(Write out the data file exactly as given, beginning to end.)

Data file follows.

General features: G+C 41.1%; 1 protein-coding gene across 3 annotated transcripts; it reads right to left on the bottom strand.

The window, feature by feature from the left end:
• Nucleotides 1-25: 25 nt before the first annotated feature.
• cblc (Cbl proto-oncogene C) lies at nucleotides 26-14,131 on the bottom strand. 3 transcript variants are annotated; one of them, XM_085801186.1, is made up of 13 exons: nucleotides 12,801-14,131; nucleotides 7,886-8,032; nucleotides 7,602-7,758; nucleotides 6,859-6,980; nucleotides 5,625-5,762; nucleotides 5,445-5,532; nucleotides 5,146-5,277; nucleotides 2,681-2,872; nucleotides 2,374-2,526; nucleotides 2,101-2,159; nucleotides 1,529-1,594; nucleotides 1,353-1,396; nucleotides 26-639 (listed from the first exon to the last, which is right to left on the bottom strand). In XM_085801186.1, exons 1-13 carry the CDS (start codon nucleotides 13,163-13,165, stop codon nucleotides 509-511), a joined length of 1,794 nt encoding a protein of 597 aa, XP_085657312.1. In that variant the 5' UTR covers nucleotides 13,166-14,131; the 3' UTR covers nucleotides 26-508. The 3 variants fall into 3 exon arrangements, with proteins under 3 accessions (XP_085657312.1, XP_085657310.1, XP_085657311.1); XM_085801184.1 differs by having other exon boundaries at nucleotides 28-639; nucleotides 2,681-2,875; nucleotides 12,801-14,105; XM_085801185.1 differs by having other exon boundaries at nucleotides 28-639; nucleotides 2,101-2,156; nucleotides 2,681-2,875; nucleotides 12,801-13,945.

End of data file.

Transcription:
General features: G+C 41.1%; 1 protein-coding gene across 3 annotated transcripts; it reads right to left on the bottom strand.

The window, feature by feature from the left end:
• Nucleotides 1-25: 25 nt before the first annotated feature.
• cblc (Cbl proto-oncogene C) lies at nucleotides 26-14,131 on the bottom strand. 3 transcript variants are annotated; one of them, XM_085801186.1, is made up of 13 exons: nucleotides 12,801-14,131; nucleotides 7,886-8,032; nucleotides 7,602-7,758; nucleotides 6,859-6,980; nucleotides 5,625-5,762; nucleotides 5,445-5,532; nucleotides 5,146-5,277; nucleotides 2,681-2,872; nucleotides 2,374-2,526; nucleotides 2,101-2,159; nucleotides 1,529-1,594; nucleotides 1,353-1,396; nucleotides 26-639 (listed from the first exon to the last, which is right to left on the bottom strand). In XM_085801186.1, exons 1-13 carry the CDS (start codon nucleotides 13,163-13,165, stop codon nucleotides 509-511), a joined length of 1,794 nt encoding a protein of 597 aa, XP_085657312.1. In that variant the 5' UTR covers nucleotides 13,166-14,131; the 3' UTR covers nucleotides 26-508. The 3 variants fall into 3 exon arrangements, with proteins under 3 accessions (XP_085657312.1, XP_085657310.1, XP_085657311.1); XM_085801184.1 differs by having other exon boundaries at nucleotides 28-639; nucleotides 2,681-2,875; nucleotides 12,801-14,105; XM_085801185.1 differs by having other exon boundaries at nucleotides 28-639; nucleotides 2,101-2,156; nucleotides 2,681-2,875; nucleotides 12,801-13,945.